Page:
It was strange, the wax had burned out, yet the flame danced, soft and yellow. Still, it was a weak flicker, the sort that thrived only on the residues. It never stayed longer than a few seconds, yet this one flickered under Jason’s gaze, which had lasted half a minute.
Bodunrin was addicted to the candles, he never ran out of them, and so there were always two new ones, beside the one which burned.
This candle was the last man standing.
“Bodunrin, you ran out of your candles?” He asked, forgetting for a moment the gloom of the reality.
Bodunrin scratched his hairless skull, he had been nearly bald when he was alive, it would have been a surprise to even himself had his ghost possessed any semblance of hair strands.
“I meant to, but I forgot to buy more yesterday” he replied.
Jason’s eyes roved again.
He also knew that opposite the dressing mirror, was the 32’’ inch television, under which they sat and played video games often till late into the night. He had spent countless evenings here, swearing to avenge a lost game or two, while his wife stewed in pity for him, thinking he was truly busy at the office.
He knew where everything was, they had been like Siamese twins, and that was why when Bodunrin did not get out of his room at 7.00am, and they walked in and found him stiff and clutching his chest, Jason was the first person they called -even before they called the doctor.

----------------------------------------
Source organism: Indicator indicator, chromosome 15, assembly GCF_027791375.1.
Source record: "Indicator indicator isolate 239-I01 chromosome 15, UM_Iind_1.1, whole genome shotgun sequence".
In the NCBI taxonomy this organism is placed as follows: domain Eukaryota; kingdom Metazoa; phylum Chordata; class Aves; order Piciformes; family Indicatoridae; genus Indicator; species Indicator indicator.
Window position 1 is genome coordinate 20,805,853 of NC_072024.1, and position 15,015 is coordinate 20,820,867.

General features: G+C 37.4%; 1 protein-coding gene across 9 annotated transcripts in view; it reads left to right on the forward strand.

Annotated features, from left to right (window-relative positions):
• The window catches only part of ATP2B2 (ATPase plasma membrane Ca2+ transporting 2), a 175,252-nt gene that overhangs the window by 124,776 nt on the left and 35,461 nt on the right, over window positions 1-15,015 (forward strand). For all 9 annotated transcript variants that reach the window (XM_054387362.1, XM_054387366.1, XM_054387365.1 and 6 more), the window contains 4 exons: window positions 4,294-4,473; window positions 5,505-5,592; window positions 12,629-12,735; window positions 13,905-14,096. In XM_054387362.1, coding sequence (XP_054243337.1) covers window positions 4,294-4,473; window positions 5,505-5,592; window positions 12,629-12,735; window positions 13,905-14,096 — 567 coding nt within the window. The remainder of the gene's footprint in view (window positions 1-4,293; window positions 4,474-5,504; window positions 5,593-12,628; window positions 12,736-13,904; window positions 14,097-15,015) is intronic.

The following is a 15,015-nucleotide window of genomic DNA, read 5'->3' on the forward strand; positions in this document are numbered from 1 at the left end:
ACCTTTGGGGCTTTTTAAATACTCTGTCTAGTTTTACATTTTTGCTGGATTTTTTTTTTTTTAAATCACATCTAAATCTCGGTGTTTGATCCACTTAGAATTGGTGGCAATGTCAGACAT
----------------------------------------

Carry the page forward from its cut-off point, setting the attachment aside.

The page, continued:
And when he had got there after the doctor had certified Bodunrin dead, his mother had wrapped her petite sixty-one-year old fingers around the cuff of his shirt and begged him in her polished diction.
“Jason, your brother wants to kill me, your brother wants to kill me. I will not bury any of my children, God who created me and gave me eyes will not allow me to use it and see any unfortunate incident. I don’t believe the Doctor, your brother is sleeping”
It had been difficult to wrestle her off himself, even with the collaborative efforts of Bodunrin’s siblings, relatives, colleagues, some of their close friends and neighbors who had come by.
Jason’s eyes rested on the cadaver on the bed, and then on the form that was still arranging things idly at the dressing table. He tried to recount how he had gotten to this moment.
Jason had come into the room, hoping to find it all a lie, and then it wasn’t. He had decided to stay a few minutes by the body and cherish the last few memories of his friend as he knew him, before the ugliness of death and decay took over, or the faux preservation of embalment.
In the cloudiness of his tear brimmed eyes, he had seen Bodunrin, perched atop the head of the bed, looking at first it seemed, through him, and then, at him.
The apparition had startled him, horrified him, and then strangely gave him a calm, which led to a joyful zest of energy that brought with it, a glimmer of hope that his friend could still be alive.
He was back to the moment, he broke the silence.
“Bodunrin, are you really dead? What killed you?”
To be continued
Ps: As usual, this isn’t a weekly or monthly series. It is a complete book already, which is why I am leaving the next installment in the hands of the readers. You get to read the next one as soon as my metrics show me you have read this. Six comments, next installment follows.